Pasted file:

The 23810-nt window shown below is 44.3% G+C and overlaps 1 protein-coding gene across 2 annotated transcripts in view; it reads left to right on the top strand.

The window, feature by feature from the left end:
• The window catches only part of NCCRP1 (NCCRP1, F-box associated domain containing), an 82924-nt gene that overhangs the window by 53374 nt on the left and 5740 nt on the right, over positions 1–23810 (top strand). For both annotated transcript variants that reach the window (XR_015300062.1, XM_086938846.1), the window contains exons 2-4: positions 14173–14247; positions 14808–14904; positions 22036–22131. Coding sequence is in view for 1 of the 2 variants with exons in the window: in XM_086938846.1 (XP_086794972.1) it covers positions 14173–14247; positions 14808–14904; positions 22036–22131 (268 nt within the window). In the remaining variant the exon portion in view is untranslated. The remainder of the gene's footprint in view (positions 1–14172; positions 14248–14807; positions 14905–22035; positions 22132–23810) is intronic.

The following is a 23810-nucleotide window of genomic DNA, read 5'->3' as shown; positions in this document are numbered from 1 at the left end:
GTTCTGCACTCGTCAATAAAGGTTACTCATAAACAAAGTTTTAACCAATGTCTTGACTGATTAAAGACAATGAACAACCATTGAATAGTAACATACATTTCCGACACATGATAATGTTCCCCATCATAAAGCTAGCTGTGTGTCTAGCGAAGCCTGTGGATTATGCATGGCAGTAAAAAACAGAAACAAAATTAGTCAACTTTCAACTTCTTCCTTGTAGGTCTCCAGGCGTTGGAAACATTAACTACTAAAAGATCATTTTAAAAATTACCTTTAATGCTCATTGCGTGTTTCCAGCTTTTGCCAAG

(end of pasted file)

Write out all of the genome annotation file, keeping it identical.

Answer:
The 23810-nt window shown below is 44.3% G+C and overlaps 1 protein-coding gene across 2 annotated transcripts in view; it reads left to right on the top strand.

The window, feature by feature from the left end:
• The window catches only part of NCCRP1 (NCCRP1, F-box associated domain containing), an 82924-nt gene that overhangs the window by 53374 nt on the left and 5740 nt on the right, over positions 1–23810 (top strand). For both annotated transcript variants that reach the window (XR_015300062.1, XM_086938846.1), the window contains exons 2-4: positions 14173–14247; positions 14808–14904; positions 22036–22131. Coding sequence is in view for 1 of the 2 variants with exons in the window: in XM_086938846.1 (XP_086794972.1) it covers positions 14173–14247; positions 14808–14904; positions 22036–22131 (268 nt within the window). In the remaining variant the exon portion in view is untranslated. The remainder of the gene's footprint in view (positions 1–14172; positions 14248–14807; positions 14905–22035; positions 22132–23810) is intronic.

The following is a 23810-nucleotide window of genomic DNA, read 5'->3' as shown; positions in this document are numbered from 1 at the left end:
GTTCTGCACTCGTCAATAAAGGTTACTCATAAACAAAGTTTTAACCAATGTCTTGACTGATTAAAGACAATGAACAACCATTGAATAGTAACATACATTTCCGACACATGATAATGTTCCCCATCATAAAGCTAGCTGTGTGTCTAGCGAAGCCTGTGGATTATGCATGGCAGTAAAAAACAGAAACAAAATTAGTCAACTTTCAACTTCTTCCTTGTAGGTCTCCAGGCGTTGGAAACATTAACTACTAAAAGATCATTTTAAAAATTACCTTTAATGCTCATTGCGTGTTTCCAGCTTTTGCCAAG